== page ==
Journal of Artificial Organs

, Volume 15, Issue 3, pp 244–249

Long-term results of a cardiovascular implantable electronic device wrapped with an expanded polytetrafluoroethylene sheet

Original Article

DOI: 10.1007/s10047-012-0634-8

Cite this article as:
Yashiro, B., Shoda, M., Tomizawa, Y. et al. J Artif Organs (2012) 15: 244. doi:10.1007/s10047-012-0634-8


The use of an expanded polytetrafluoroethylene (ePTFE) sheet wrapping device for patients with pacemaker contact dermatitis is still controversial. This study aimed to retrospectively investigate the occurrence rate of allergies and other complications after implantation of a cardiovascular implantable electronic device (CIED) wrapped with an ePTFE sheet. A total of 4,497 procedures of CIED implantation were performed at our institution between January 1993 and April 2010. Among 19 patients who underwent implantation of an electronic cardiac device wrapped with an ePTFE sheet, device implantation was performed in 11 patients for secondary prevention of device contact sensitivity, in 7 patients for primary prevention of device contact sensitivity, and in 1 patient for avoiding over-sensing of myopotentials. During follow-up periods (mean 46 ± 34 months), there were no allergic or inflammatory reactions to components of the device or ePTFE itself. Among 11 patients with a device wrapped with an ePTFE sheet for secondary prevention, 5 patients completed device replacement due to battery depletion and 3 patients had infections from the device. Wrapping implantable devices with an ePTFE sheet is an effective way of preventing device sensitivity in patients who require CIED therapy. However, the risk of infection from the device should be taken into consideration.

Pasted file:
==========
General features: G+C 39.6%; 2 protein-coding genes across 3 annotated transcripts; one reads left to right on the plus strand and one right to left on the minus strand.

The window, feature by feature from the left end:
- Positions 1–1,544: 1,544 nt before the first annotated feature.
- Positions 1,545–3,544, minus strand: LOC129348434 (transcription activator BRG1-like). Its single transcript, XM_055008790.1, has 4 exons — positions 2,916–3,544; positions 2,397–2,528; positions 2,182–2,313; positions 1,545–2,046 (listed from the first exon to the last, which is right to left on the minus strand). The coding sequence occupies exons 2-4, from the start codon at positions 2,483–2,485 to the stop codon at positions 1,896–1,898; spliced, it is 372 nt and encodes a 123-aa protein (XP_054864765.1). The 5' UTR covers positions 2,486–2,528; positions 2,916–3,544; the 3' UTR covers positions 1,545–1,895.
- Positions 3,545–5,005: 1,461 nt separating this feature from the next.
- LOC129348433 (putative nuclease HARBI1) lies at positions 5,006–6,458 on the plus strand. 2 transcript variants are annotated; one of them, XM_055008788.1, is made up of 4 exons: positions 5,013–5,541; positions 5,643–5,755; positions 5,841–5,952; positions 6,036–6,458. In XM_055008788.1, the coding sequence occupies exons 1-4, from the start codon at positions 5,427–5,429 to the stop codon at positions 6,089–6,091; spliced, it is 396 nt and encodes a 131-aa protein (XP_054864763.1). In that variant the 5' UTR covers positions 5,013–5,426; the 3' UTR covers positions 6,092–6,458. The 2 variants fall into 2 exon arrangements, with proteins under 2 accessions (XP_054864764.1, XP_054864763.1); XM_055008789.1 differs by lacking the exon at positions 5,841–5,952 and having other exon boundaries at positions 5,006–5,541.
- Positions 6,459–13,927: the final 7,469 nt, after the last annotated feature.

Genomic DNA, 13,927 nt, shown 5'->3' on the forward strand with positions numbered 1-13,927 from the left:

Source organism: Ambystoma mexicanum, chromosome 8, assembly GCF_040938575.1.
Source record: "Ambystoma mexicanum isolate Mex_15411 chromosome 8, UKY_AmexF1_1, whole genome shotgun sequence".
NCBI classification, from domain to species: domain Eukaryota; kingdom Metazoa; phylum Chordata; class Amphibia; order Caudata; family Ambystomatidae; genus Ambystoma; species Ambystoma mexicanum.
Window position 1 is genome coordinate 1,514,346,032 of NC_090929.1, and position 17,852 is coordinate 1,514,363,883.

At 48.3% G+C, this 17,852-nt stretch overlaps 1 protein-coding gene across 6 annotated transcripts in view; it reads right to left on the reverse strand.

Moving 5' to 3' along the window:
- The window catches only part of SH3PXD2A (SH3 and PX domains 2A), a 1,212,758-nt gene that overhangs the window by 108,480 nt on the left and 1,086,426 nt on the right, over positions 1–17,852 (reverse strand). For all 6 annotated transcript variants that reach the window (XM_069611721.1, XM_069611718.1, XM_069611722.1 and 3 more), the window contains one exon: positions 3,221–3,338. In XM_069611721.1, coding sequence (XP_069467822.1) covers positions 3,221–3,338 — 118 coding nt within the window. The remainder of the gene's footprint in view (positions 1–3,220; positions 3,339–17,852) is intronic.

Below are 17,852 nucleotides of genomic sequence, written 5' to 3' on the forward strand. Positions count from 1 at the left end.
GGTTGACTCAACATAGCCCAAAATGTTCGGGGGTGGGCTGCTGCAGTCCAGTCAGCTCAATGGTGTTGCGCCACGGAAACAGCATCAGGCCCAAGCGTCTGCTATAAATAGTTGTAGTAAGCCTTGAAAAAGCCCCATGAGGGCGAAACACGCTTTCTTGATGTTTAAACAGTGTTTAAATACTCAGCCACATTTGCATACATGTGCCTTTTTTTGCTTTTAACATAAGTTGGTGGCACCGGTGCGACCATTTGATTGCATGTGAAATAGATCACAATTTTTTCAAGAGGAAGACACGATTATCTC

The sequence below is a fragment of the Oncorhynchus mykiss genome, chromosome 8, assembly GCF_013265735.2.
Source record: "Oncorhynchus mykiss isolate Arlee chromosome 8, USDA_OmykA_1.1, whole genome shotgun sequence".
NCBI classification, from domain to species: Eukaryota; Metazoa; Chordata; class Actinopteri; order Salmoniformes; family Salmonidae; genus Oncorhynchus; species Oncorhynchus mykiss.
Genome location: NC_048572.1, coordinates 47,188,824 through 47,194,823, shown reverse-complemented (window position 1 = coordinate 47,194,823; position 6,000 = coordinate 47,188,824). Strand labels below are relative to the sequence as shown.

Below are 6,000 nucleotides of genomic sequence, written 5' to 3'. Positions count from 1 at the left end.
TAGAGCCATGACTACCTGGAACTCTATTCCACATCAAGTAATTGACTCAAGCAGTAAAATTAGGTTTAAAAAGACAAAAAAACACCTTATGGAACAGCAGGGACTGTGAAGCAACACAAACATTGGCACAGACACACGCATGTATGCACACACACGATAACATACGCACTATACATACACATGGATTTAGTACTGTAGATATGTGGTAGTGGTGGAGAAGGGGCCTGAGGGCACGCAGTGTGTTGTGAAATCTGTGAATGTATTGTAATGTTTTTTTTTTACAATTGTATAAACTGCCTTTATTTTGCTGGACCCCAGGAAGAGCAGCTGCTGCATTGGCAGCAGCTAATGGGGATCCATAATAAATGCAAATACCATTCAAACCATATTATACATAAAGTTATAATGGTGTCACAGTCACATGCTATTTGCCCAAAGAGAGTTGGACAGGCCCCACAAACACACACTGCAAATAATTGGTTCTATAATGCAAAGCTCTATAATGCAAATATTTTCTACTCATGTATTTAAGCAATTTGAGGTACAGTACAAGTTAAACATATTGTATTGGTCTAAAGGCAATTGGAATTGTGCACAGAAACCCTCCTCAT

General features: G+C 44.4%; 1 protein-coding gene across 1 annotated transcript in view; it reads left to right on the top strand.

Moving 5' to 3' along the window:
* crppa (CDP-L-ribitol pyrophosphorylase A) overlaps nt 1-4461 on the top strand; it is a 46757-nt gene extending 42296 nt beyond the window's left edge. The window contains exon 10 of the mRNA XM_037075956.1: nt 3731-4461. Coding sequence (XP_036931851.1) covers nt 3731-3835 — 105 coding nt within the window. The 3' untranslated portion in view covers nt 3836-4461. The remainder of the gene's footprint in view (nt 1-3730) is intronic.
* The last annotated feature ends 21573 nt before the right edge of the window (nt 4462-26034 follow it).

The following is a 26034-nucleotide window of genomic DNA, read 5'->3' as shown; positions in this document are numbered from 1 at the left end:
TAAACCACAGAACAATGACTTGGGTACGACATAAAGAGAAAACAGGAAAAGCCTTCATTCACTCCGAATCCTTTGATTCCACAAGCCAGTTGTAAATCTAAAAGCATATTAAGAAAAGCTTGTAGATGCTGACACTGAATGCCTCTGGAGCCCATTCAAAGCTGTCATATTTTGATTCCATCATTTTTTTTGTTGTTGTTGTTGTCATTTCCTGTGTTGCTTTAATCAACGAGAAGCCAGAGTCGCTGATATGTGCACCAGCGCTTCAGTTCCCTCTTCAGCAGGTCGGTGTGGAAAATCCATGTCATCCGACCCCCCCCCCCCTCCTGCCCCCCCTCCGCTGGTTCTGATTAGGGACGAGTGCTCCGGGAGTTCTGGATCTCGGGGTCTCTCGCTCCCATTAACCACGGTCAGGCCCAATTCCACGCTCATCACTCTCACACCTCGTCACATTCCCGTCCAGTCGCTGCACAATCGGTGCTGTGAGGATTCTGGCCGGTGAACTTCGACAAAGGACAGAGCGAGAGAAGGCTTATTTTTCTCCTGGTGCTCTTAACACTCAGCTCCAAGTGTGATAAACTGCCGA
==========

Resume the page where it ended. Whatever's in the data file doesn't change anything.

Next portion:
PacemakerDevice sensitivityInfectionPolytetrafluoroethylene sheet

Copyright information

© The Japanese Society for Artificial Organs 2012

Authors and Affiliations

  1. 1.Department of CardiologyTokyo Women’s Medical UniversityTokyoJapan
  2. 2.Department of Cardiovascular SurgeryTokyo Women’s Medical UniversityTokyoJapan